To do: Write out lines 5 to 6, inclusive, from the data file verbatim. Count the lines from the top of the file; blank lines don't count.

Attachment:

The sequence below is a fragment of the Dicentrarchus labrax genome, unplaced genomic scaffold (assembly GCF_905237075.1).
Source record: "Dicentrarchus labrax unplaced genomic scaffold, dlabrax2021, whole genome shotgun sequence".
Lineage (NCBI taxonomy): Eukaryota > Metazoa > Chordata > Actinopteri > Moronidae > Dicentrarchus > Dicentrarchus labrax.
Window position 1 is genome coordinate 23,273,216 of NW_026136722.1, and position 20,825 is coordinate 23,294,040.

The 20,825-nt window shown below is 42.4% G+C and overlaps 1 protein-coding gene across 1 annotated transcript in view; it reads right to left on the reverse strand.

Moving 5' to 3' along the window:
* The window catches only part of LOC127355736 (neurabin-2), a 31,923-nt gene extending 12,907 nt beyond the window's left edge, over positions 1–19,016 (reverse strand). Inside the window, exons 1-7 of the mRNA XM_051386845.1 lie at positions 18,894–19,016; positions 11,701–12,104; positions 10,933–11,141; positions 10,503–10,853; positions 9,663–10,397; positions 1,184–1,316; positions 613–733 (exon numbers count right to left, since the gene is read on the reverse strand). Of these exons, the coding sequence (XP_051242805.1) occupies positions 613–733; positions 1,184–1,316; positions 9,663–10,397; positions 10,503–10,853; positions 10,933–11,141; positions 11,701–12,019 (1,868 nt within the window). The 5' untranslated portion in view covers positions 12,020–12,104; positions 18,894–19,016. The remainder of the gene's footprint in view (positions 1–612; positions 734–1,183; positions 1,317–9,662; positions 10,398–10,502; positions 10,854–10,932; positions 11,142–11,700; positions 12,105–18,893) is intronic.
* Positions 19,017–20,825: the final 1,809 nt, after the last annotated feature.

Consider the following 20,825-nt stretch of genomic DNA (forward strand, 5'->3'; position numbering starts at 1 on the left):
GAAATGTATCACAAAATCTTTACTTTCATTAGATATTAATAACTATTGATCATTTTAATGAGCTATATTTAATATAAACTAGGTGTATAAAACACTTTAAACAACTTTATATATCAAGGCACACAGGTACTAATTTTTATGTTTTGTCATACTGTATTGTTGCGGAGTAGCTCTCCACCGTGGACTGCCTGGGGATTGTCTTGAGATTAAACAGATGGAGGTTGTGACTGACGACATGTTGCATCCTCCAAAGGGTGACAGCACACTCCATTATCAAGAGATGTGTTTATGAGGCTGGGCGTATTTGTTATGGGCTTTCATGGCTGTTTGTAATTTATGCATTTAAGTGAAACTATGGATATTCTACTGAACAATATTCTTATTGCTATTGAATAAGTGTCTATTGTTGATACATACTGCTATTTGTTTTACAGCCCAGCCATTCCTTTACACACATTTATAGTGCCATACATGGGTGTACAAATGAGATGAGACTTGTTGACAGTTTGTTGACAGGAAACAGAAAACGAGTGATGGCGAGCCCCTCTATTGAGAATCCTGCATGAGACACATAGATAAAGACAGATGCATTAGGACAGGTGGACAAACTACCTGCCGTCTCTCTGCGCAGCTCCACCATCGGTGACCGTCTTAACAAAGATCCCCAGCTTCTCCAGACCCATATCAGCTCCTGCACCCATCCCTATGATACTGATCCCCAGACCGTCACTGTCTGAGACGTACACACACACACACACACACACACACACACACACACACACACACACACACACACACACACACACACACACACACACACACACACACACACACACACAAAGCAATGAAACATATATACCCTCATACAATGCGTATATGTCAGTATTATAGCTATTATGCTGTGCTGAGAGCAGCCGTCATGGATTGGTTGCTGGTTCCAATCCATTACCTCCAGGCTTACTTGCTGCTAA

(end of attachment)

The 20,825-nt window shown below is 42.4% G+C and overlaps 1 protein-coding gene across 1 annotated transcript in view; it reads right to left on the reverse strand.

Moving 5' to 3' along the window: